After dinner, I went back to the hostel just to check again. Maybe they just stepped out. When got to the front door, it was still locked... A person coming out of the building next door looks at me funny and informs me where the hostel entrance is at. It is open! I got a place to stay.
That night I met Brian, an American in Europe for 8 months. He had a really bad story about hitch-hiking from Paris to Montpellier in the cold with no food or water. And I panic with the tourist office is closed...
The next morning, I saw Brian and met Nicole, Bill & Brad at breakfast. They were headed to Barcelona so I asked to join them.
On the train, we met Alexandra, an artist moving from Naples to somewhere in Spain to paint with an artist group. I think she was Canadian.
Once we got to Barcelona, we got lost trying to find the hostel. A Spanish man on the street was real nice and walked us there.
We checked in and was requested to register. When the workers was I was 26, they changed my age to 25. I guess there's an age limit here. This was the nicest and most expensive hostel I've stayed at so far. They had a pretty decent dinner too.
Hostels are good cheap places to sleep. I just hate having to be in by curfew and none of the people staying there ever have any money to go out at night. After dinner (at the hostel) people just hang around. That's when I met Peter & Jackie (both females from Australia.) Bill & Nicole had met them in Northern Europe a couple of months before.
Nicole had a big desire to spend the day by herself so I walked with Brad & Bill around Barcelona. We covered the whole city visiting mostly cathedrals. The most exciting one was (name). I climbed up in its spires and looked out over the city; that's when I noticed all the pollution over Barcelona.
I said "Bye" to Bill & Brad and got o the train for Lyon. On the train, I chose a compartment with a guy named Fred from Ft. Worth. For most of the trip back, I got to talk computers. That was heart warming.
On the train, a smoking European sat down in the non-smoking section. Fred politely asked him to move the smoking side of the train. Even though he quickly moved, he became real defensive and rude about the request. Fred & I then feared falling a sleep knowing that our stuff would be gone when we woke. We didn't have any trouble.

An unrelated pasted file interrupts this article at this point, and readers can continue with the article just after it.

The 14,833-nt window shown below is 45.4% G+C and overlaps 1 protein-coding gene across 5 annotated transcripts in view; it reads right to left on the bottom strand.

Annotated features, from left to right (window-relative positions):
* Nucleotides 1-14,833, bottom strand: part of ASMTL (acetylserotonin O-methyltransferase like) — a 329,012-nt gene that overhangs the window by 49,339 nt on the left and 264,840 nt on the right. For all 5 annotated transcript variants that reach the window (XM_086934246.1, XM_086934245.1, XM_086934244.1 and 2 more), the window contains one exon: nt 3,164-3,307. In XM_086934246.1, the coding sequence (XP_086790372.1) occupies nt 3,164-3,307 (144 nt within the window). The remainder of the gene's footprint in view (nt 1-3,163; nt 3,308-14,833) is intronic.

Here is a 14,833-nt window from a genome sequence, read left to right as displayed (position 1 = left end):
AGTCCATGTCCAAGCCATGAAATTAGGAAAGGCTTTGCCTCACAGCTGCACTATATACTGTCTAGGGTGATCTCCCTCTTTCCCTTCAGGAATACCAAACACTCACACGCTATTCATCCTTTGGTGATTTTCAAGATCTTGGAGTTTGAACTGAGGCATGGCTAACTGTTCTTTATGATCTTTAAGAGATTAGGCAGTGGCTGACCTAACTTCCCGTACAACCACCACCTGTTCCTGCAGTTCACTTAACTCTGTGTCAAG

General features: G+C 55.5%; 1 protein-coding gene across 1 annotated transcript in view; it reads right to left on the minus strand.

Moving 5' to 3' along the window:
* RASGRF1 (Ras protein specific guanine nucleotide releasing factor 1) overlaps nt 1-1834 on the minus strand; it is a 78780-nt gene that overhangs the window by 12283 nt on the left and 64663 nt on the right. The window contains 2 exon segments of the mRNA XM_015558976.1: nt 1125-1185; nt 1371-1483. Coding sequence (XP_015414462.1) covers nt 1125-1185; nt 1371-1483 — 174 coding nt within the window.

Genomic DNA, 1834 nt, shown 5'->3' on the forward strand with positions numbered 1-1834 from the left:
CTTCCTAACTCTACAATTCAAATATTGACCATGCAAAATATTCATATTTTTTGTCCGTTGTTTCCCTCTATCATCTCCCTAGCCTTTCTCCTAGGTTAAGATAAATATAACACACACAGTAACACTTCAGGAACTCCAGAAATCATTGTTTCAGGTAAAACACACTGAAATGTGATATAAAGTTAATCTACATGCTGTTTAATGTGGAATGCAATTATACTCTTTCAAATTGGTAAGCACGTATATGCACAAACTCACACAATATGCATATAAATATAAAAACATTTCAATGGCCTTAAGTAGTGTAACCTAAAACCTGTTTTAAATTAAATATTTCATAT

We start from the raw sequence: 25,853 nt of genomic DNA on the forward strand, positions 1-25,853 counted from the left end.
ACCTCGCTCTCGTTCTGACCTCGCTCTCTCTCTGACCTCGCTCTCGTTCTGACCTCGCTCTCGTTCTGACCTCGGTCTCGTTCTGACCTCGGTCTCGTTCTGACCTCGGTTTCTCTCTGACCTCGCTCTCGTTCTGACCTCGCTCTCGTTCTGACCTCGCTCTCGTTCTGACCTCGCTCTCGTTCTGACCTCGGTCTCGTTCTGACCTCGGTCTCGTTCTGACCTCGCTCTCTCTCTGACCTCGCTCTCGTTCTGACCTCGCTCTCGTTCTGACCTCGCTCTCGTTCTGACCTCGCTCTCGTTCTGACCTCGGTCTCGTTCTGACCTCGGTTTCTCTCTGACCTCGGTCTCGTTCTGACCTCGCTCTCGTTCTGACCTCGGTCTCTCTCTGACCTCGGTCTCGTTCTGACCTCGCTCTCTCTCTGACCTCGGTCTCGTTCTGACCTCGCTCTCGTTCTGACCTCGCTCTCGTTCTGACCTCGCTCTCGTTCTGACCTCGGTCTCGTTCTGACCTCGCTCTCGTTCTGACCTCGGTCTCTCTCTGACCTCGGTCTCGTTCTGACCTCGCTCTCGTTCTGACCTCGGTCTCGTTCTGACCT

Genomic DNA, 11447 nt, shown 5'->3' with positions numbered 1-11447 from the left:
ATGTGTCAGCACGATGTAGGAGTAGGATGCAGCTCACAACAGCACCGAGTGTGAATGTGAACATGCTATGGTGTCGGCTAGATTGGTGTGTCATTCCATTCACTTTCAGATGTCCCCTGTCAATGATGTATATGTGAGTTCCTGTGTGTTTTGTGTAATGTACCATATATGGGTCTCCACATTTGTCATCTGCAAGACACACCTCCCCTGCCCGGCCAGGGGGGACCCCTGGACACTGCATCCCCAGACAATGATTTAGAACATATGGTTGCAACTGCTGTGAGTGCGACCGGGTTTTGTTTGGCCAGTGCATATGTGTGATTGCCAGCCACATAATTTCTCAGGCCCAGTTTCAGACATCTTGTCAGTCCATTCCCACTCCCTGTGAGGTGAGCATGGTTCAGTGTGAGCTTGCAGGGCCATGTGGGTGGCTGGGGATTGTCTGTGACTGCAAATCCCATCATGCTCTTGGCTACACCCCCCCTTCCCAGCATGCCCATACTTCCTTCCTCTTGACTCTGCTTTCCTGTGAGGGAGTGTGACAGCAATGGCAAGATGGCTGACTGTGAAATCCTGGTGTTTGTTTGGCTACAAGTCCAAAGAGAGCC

Got to Lyon early, rode train to St.Enntinne and back because I felt it was too early to call Fred. I slept on both trips.
Once in Lyon, I couldn't find the Tourist office. After asking around, I was told to go to the center of town! People weren't very helpful and I thought that they were just trying to get rid of me. I went ahead and walked into town where I found the Tourist office right where I was told. The Tourist office wasn't very receptive either but at least I found something to do in Lyon.
I went to the old theater ruins and sat for about an hour. This is the only thing to see in Lyon as far as I was told.
Around noon, I called Fred and then met him & Lionel at the train station in St.Enntinne.
They told me "There's nothing to see in St.Enntinne" so we went to the mine museum which was quit good. It would have been better had the lift going down into the shaft been real. The museum acted like you where going down a few hundred feet when in actuality you only went down about 20 feet. St.Enntinne is an old mining town.
I then sent a fax from Lionel's house o Mom&Dad but ran it through the machine backwards. I hope they know to read it in the mirror.
That evening, Fred's Mom made collie flower, potato casserole and meat for dinner. The potatoes were great!
That night, we went to a bar in a nearby town. I learned to say "Salute" (Hello) to a lot of people I didn't know. From there, a friend joined up and we went to another bar. I got to hear some hard rick French songs. Out next destination was the Casino. They wouldn't let me in because I had tennis [they called them basket] shoes. The Casino didn't care that I gambled in Monte Carlo in the same clothes. (Remember, these are towns the size of Palmer.) Next, we went to a club that was farther off in the boonies than my house! It was packed! Wall to wall people and really good American music. We got in around 3am.
Fred's Mom made salad,white beans,fish,rice and a special sauce for lunch.
I have talked to other people going around Europe about the fear of not having a place to stay. They said "Don't worry; something always comes up." So,